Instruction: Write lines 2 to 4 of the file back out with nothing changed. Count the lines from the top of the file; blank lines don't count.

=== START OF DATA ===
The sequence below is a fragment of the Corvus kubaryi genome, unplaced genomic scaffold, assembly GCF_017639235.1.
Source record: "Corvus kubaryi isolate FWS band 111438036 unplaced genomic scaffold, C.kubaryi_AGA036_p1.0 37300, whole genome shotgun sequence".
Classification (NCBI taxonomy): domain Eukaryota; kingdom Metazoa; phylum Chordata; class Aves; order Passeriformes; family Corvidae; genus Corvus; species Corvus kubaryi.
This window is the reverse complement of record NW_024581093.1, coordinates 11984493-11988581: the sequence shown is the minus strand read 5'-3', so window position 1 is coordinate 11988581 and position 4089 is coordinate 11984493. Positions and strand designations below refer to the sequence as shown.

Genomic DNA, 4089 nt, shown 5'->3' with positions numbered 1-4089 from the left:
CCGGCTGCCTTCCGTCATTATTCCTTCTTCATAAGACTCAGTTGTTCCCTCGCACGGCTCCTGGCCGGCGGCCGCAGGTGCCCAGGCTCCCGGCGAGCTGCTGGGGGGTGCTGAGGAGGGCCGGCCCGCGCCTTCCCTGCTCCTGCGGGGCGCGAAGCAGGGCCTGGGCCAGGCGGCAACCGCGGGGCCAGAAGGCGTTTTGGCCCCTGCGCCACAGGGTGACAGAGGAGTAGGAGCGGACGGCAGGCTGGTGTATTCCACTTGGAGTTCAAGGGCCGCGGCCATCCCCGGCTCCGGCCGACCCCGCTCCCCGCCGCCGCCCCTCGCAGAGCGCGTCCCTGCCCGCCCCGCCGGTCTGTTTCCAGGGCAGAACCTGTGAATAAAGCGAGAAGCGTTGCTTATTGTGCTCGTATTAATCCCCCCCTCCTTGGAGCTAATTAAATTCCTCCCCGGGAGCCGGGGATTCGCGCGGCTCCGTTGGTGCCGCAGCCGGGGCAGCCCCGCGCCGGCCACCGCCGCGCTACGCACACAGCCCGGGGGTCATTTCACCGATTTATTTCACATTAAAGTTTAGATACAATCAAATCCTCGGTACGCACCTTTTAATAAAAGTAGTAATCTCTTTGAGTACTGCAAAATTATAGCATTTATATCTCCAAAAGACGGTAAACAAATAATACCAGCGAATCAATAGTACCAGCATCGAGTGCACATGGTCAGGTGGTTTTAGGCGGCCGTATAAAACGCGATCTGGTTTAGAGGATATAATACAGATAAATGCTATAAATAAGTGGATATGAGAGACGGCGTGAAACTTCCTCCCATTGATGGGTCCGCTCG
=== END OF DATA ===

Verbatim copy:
Source record: "Corvus kubaryi isolate FWS band 111438036 unplaced genomic scaffold, C.kubaryi_AGA036_p1.0 37300, whole genome shotgun sequence".
Classification (NCBI taxonomy): domain Eukaryota; kingdom Metazoa; phylum Chordata; class Aves; order Passeriformes; family Corvidae; genus Corvus; species Corvus kubaryi.
This window is the reverse complement of record NW_024581093.1, coordinates 11984493-11988581: the sequence shown is the minus strand read 5'-3', so window position 1 is coordinate 11988581 and position 4089 is coordinate 11984493. Positions and strand designations below refer to the sequence as shown.